The National Risk Management Center (NRMC) supports CISA’s Cyber and Infrastructure Security Mission by creating an environment where government and industry can collaborate within and across sectors to develop plans and solutions for reducing cyber and other systemic risks to national and economic security. NRMC turns analysis into action by developing risk management solutions.
CISA works in close coordination with other federal agencies, the private sector and other key stakeholders in the critical infrastructure community to Identify, Analyze, Prioritize, and Manage the most strategic risks to the Nation’s critical infrastructure.
CISA’s risk management efforts aim to build on legacy programs that historically have focused on critical infrastructure from the perspective of assets and organizations, not systems and functions. This evolved approach addresses system-wide and cross-sector risks. Sector expertise should inform efforts, and influence our understanding of how to manage risk to National Critical Functions.
- Publish National Critical Functions
- Convene public and private stakeholder groups connected by functions
- Identify and validate scenarios of concern
- Engage with stakeholders to conduct risk analysis
- Assess risk from interdependencies and concentrated dependence on technology
- Use risk and scenario analysis to build a tiered Risk Register
- Consider risk and readiness for action to prioritize plans
- Convene teams to develop collaborative strategies
- Coordinate risk management and implementation plans
What are National Critical Functions?
The functions of government and the private sector that are so vital to the United States that their disruption, corruption, or dysfunction would have a debilitating effect on security, national economic security, national public health or safety.
This set was developed through a far-reaching partnership effort with the critical infrastructure community via the Sector Coordinating Councils, associated Sector Specific Agencies, the SLTT Government Coordinating Council, and other stakeholders.
Why is the National Critical Functions Construct Important?
The National Critical Functions construct provides a risk management lens that focuses less on a static, sector-specific or asset world view, and instead focuses on the functions an entity contributes to or enables. This allows for more holistically capturing cross-cutting risks and associated dependencies that may have cascading impact within and across sectors.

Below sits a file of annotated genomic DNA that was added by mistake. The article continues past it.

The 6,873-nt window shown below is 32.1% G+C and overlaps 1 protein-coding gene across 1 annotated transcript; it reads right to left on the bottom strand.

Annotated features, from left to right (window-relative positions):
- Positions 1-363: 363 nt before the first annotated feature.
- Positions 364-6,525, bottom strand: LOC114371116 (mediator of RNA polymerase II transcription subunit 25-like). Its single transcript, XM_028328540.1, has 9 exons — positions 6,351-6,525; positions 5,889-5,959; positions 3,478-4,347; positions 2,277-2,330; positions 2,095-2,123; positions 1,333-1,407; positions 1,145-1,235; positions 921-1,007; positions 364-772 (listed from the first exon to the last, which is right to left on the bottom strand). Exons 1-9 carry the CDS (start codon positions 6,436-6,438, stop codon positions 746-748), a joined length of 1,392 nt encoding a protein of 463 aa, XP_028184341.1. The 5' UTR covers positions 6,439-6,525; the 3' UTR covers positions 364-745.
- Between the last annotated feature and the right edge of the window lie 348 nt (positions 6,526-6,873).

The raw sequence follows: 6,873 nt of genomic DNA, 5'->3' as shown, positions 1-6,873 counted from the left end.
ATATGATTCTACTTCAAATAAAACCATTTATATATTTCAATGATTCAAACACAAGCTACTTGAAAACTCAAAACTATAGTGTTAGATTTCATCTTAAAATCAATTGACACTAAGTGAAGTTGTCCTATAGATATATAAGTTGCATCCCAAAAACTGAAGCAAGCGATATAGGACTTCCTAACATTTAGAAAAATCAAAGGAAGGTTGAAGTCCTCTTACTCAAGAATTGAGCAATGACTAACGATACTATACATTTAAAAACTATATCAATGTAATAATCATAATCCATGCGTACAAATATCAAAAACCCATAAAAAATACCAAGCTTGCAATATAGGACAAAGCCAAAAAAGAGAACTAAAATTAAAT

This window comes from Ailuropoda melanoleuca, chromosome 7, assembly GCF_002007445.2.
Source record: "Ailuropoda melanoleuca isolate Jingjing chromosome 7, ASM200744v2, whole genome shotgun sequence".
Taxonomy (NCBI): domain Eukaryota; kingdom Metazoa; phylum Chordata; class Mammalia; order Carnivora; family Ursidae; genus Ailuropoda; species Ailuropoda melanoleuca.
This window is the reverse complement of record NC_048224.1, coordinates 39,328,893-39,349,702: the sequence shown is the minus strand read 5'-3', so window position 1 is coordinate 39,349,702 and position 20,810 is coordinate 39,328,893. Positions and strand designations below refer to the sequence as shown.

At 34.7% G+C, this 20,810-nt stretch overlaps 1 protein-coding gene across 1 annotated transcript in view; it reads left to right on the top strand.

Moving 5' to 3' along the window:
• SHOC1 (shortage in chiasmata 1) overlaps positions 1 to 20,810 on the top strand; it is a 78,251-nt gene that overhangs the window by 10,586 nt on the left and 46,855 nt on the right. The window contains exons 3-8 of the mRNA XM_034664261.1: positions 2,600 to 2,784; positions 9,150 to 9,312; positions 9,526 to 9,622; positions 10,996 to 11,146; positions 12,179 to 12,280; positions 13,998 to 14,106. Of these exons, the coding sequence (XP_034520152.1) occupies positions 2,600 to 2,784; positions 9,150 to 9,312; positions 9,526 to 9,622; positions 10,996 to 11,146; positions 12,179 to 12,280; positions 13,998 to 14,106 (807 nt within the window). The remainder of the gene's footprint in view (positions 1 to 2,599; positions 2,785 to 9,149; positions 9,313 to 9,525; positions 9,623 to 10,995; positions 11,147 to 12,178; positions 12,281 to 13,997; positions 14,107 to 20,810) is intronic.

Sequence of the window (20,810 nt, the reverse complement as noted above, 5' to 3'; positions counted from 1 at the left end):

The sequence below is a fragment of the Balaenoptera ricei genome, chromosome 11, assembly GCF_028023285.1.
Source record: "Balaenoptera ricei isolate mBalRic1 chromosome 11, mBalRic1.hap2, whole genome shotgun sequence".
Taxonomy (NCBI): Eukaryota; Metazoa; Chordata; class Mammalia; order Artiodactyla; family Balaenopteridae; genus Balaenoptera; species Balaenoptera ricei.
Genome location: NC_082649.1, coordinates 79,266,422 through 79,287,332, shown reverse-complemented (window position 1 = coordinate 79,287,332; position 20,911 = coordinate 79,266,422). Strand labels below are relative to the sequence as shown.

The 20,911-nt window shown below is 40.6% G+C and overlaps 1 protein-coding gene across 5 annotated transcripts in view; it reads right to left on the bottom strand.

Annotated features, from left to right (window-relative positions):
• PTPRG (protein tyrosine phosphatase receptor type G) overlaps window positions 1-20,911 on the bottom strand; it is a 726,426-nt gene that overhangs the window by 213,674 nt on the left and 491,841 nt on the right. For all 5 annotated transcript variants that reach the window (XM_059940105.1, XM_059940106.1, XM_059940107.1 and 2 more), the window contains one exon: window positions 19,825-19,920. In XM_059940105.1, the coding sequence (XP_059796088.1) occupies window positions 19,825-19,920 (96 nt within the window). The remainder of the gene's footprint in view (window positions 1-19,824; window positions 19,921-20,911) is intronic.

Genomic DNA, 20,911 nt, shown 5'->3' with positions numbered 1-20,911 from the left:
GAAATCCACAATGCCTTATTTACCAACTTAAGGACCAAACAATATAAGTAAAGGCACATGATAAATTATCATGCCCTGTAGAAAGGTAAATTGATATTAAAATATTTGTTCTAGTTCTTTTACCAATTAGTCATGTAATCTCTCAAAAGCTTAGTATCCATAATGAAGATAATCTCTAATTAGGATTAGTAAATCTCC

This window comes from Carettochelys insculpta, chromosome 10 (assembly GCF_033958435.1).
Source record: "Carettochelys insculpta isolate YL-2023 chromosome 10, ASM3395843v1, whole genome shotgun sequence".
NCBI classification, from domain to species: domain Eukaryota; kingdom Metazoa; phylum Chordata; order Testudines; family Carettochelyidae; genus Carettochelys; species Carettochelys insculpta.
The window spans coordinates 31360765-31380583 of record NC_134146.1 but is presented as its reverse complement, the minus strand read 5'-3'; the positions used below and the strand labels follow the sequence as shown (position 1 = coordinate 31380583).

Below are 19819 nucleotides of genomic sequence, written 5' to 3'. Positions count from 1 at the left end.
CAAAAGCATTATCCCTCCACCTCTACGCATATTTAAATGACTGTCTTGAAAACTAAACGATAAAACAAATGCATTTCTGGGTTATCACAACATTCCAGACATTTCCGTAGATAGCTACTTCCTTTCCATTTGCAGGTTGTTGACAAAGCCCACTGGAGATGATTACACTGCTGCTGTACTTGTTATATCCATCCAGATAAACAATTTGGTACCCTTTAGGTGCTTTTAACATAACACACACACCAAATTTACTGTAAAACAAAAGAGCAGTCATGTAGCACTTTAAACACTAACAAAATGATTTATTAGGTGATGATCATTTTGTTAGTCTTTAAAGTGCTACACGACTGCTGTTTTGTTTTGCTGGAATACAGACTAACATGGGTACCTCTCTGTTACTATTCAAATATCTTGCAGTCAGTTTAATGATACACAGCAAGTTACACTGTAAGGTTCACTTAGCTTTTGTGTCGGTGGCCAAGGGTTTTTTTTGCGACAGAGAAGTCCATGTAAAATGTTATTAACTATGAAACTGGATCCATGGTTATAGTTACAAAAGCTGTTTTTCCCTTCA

It also contributes to a new view of criticality which is linked to the specific parts of an entity that contribute to critical functions. By viewing risk through a functional lens, we can ultimately add resilience and harden systems across the critical infrastructure ecosystem in a more targeted, prioritized, and strategic manner.
The National Critical Functions approach to risk management is featured in the National Cyber Strategy and the DHS Cybersecurity Strategy. Similarly, the Executive Order on Coordinating National Resilience to Electromagnetic Pulses leverages the definition of National Critical Functions to call on the critical infrastructure community to better understand the effects of electromagnetic pulses through assessment and prioritization of National Critical Functions.
What Comes Next – Using National Critical Functions to Create a Risk Register
The National Critical Functions construct – being a new “language” that we can use to talk about critical infrastructure risk management – is also a foundational element for the development of a Risk Register. By performing risk and dependency analysis and consequence modeling, CISA will identify scenarios that could potentially cause national-level degradation to National Critical Functions. This will result in a tiered Risk Register that prioritizes areas of national risk to critical infrastructure in need of mitigation and collective action. The process for developing the Risk Register will involve representatives from across government and industry and combine analysis, with policy judgment and operational insight.
The Risk Register will not be a public document and may potentially have portions at higher classification levels. Regardless, we are committed to ensuring the right people in the critical infrastructure community receive actionable information to make informed risk management decisions.
National Critical Functions Resources